If you want to experience the true charm of the Alabama state capital, visit Montgomery, Alabama. This city is conveniently located near the cities of Atlanta, Birmingham, and Nashville. During your trip, you should make time to see the city’s many attractions, including the Montgomery Museum of Fine Arts and the home of literary duo F. Scott and Zelda Fitzgerald. The city is also a great place for thrift shopping, antique hunting, and boutique browsing.
The Alabama Theater, which seats 2,500 people, serves as a national historic landmark. It was once a home for vaudeville and performance arts. Today, it serves as a unique venue for festivals and concerts. The theater is free to visit. Other noteworthy points of interest in Montgomery, Alabama include the town of Spectre, which is the setting for the 2003 movie Big Fish. The main character of the movie returns to the town as an adult, fixing it up.
A short distance from the bus stop is the Rosa Parks statue. A few years later, she would become the symbol of hundreds of activists, and the town’s Rosa Parks Museum features artifacts from the case, including the original arrest record, court documents, police reports, and a restored 1955 station wagon that Parks used for her protests. The museum also features a replica of Holt Street Baptist Church and the Holt Street Baptist Church.
While visiting the Civil Rights Memorial in Montgomery, Alabama, be sure to visit the Southern Poverty Law Center. This museum offers a detailed history of the civil rights movement, and honors the 41 people who were killed during the 1950s. The memorial also features a waterfall, which is 40 feet tall and requires at least one hour to explore. This museum is definitely worth the trip to Montgomery, Alabama. The Civil Rights Memorial is a must for any Civil Rights enthusiast, as it is filled with southern charm and eloquence. All Americans should visit this memorial.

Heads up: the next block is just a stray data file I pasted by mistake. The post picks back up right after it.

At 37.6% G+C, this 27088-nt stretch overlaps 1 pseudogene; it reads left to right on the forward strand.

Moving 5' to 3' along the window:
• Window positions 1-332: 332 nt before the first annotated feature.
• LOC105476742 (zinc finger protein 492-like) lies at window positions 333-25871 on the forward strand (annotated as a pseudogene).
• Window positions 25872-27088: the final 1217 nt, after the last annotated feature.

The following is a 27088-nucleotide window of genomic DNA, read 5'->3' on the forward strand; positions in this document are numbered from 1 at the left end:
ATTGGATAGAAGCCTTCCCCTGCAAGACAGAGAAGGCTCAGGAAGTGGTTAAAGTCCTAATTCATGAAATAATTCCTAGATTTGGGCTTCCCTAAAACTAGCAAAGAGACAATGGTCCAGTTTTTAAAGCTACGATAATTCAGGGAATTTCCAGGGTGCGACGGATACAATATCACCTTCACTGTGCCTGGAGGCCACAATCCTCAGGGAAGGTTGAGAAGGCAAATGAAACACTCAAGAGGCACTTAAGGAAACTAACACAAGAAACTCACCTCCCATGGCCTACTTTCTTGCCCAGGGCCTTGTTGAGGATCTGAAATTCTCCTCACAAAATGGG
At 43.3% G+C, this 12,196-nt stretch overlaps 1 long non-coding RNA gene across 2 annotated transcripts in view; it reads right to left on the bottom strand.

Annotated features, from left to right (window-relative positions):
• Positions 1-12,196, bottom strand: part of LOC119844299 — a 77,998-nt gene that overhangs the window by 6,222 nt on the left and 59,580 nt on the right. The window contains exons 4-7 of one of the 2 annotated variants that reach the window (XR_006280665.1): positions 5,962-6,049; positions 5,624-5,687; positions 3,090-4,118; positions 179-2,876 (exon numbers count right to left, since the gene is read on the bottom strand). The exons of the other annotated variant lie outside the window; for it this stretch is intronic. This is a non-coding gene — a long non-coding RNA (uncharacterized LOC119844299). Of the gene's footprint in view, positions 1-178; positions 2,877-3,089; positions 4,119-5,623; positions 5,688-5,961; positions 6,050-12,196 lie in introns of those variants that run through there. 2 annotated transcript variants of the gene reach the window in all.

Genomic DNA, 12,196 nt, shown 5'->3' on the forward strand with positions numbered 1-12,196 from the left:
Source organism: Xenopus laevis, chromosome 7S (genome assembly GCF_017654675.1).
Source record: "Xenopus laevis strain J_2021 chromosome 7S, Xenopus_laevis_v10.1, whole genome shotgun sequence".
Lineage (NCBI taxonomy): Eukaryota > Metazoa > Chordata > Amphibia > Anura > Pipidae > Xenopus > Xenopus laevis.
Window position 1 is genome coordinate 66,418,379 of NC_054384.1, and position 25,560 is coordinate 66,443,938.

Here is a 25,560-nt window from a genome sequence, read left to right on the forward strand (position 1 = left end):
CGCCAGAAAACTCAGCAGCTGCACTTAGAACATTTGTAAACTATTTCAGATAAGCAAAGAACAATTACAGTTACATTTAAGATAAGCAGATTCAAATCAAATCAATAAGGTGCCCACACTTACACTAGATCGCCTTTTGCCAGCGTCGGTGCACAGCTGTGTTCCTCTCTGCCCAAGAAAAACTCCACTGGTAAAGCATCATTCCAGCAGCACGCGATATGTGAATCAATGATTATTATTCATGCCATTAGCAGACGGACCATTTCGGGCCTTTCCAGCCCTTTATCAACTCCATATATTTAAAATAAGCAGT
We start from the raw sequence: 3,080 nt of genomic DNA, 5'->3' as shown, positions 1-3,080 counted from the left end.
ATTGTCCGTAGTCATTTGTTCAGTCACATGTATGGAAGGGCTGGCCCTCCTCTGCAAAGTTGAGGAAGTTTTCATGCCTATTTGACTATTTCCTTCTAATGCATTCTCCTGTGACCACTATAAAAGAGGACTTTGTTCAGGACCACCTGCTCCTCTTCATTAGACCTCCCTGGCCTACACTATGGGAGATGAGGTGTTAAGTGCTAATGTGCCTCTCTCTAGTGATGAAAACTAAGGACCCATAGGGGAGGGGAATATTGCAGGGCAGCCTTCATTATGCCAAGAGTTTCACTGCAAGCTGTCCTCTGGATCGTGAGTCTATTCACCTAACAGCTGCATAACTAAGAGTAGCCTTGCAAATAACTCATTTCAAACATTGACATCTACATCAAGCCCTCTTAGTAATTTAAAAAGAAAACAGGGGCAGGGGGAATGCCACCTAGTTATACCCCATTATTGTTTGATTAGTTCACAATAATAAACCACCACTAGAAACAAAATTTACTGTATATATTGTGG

The National Park Service’s Montgomery Interpretive Center is a great way to learn more about the civil rights movement in Montgomery. The University provided foot soldiers during demonstrations and printed fliers for mass meetings in support of Rosa Parks. You can also visit the Levi-Watkins Learning Center to learn more about Martin Luther King Jr., who spent his first night in Montgomery at the University. ASU’s library is also home to the King Jr. statue, and a memorial to the late civil rights activist is in place.
In addition to being home to the Scott and Zelda Fitzgerald Museum, Montgomery has plenty of attractions to keep you busy. You can visit the F. Scott Fitzgerald Museum, which is the only museum in the country dedicated to this subject. The museum was established in 1931, when Fitzgerald was in the midst of writing his famous novels, Red-Headed Woman and Tender is the Night. After the publication of “Tender is the Night” and other novels, Fitzgerald suffered a breakdown and left Montgomery with his child in April 1933.